In France, Serge Charnay spent four days on top of a crane to protest France’s discrimination against fathers in custody battles. Charnay had only one demand — visitation rights with his son. When he finally climbed down, he told awaiting news cameras that he wanted single fathers to get the same rights as mothers.
Unfortunately, France isn’t the only country that discriminates. Florida law is blatantly prejudicial to unwed fathers. By statute, the mother of a child born out of wedlock is the natural guardian of the child and is entitled to primary custody unless the court enters an order stating otherwise. Thus, it is irrelevant whether a father’s name is on the birth certificate or whether he participates in the rearing of the child.
To solidify legal custody rights, an unwed father should establish paternity and obtain time-sharing rights via a court order. In Florida, paternity for children born out of wedlock can be established in the following ways:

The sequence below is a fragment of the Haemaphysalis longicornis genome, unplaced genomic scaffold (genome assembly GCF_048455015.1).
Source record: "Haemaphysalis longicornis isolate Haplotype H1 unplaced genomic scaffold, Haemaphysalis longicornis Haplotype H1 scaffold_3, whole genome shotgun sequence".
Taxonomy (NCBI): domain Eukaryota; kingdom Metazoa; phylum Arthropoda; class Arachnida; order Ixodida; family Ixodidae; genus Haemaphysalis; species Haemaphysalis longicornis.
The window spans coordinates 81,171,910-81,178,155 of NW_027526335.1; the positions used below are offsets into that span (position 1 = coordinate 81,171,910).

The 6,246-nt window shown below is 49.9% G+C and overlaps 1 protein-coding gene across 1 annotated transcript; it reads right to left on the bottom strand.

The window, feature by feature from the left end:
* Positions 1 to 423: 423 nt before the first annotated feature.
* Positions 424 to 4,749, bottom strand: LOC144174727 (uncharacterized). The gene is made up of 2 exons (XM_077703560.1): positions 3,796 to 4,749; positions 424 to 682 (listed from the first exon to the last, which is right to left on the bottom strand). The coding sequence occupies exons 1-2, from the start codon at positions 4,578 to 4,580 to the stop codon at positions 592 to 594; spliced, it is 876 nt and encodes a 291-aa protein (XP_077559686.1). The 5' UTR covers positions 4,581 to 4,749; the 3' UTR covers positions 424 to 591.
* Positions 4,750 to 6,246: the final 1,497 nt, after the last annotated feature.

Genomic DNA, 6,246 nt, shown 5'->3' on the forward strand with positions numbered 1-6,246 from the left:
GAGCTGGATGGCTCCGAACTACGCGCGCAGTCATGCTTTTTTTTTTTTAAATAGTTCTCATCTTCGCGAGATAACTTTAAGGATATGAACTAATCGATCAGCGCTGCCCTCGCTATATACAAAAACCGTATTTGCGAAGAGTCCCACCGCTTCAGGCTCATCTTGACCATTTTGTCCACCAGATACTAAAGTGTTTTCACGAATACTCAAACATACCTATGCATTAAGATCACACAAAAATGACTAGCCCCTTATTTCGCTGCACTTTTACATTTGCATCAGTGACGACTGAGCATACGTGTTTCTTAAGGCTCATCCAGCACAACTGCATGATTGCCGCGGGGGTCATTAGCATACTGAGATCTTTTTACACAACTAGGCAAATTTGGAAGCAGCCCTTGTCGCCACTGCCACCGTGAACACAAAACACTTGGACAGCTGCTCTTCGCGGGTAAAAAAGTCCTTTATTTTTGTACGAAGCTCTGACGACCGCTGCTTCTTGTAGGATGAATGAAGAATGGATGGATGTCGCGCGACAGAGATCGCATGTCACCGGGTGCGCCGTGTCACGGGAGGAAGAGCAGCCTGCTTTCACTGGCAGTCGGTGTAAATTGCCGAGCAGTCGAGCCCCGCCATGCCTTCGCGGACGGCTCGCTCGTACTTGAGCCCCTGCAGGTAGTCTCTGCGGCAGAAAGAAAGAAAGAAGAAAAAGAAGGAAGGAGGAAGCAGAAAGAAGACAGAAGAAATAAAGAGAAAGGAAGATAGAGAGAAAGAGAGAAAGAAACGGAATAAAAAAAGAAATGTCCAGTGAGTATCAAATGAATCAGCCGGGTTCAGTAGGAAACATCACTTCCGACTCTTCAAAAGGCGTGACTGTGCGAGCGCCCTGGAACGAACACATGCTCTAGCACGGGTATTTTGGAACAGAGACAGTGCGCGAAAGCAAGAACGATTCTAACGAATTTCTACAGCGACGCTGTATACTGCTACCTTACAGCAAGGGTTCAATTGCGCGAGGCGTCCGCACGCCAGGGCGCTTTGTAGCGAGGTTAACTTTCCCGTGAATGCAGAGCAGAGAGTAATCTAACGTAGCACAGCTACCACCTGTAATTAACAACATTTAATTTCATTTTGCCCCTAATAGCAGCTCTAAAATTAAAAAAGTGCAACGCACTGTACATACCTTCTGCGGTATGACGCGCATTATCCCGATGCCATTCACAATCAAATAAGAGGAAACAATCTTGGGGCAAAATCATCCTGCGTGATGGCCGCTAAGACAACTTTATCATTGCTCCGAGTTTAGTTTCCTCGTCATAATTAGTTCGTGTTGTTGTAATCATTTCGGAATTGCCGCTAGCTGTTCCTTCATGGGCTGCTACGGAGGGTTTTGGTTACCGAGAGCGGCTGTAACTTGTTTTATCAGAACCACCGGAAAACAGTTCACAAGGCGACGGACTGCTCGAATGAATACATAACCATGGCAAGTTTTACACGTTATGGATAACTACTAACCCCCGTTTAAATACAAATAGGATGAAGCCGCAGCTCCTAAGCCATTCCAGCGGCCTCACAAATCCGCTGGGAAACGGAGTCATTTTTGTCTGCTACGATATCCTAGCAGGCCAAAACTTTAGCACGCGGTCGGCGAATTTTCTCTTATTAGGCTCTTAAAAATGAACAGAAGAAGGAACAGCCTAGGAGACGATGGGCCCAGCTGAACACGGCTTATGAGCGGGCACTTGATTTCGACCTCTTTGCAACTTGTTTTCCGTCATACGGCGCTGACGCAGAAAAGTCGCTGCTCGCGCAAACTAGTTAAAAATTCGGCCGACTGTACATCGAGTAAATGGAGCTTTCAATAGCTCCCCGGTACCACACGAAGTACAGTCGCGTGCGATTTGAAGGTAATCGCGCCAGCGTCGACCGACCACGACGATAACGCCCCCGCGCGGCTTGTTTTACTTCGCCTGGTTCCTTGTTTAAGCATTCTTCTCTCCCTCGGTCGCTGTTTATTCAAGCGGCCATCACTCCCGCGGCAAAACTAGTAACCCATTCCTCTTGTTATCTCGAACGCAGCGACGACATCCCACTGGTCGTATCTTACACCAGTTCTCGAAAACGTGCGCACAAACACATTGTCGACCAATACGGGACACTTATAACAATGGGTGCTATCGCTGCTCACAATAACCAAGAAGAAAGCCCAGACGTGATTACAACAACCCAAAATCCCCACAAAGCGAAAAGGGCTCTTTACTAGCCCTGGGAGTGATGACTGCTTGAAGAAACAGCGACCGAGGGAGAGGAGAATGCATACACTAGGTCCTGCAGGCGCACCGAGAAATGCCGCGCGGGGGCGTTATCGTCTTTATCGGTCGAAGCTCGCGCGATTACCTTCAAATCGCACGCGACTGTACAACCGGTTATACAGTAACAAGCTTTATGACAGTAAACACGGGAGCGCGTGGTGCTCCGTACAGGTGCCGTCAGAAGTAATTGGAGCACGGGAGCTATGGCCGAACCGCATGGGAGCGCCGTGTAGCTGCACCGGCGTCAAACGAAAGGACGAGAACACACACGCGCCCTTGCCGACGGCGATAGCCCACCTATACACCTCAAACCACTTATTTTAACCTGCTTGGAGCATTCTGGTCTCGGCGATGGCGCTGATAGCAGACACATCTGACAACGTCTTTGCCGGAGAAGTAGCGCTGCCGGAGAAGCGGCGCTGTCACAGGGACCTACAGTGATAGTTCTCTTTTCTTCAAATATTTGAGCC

- If the unmarried couple signs a legal document establishing paternity
- If a genetic test proves fatherhood and an administrative order is issued
- If a judge orders paternity in court
- If the mother and biological father marry each other after the child’s birth and update the birth record through the Florida Office of Vital Statistics
A time-sharing agreement is essentially a custody order. It is a timetable that specifies the time a child will spend with each parent. This includes daily child rearing, overnight visits and holidays. Parents can jointly develop a time-sharing agreement to be approved by the court. If the parents cannot jointly agree to a time-sharing agreement, the court will establish the schedule. Even if the unwed couple lives together and raises the child together, a court ordered time-sharing agreement can protect the father’s rights in the event of the couple’s breakup.
If you are an unwed father who wants to stay involved in your child’s life, you need a court-ordered time-sharing schedule. An experienced father’s rights attorney can help ensure your parental rights remain intact.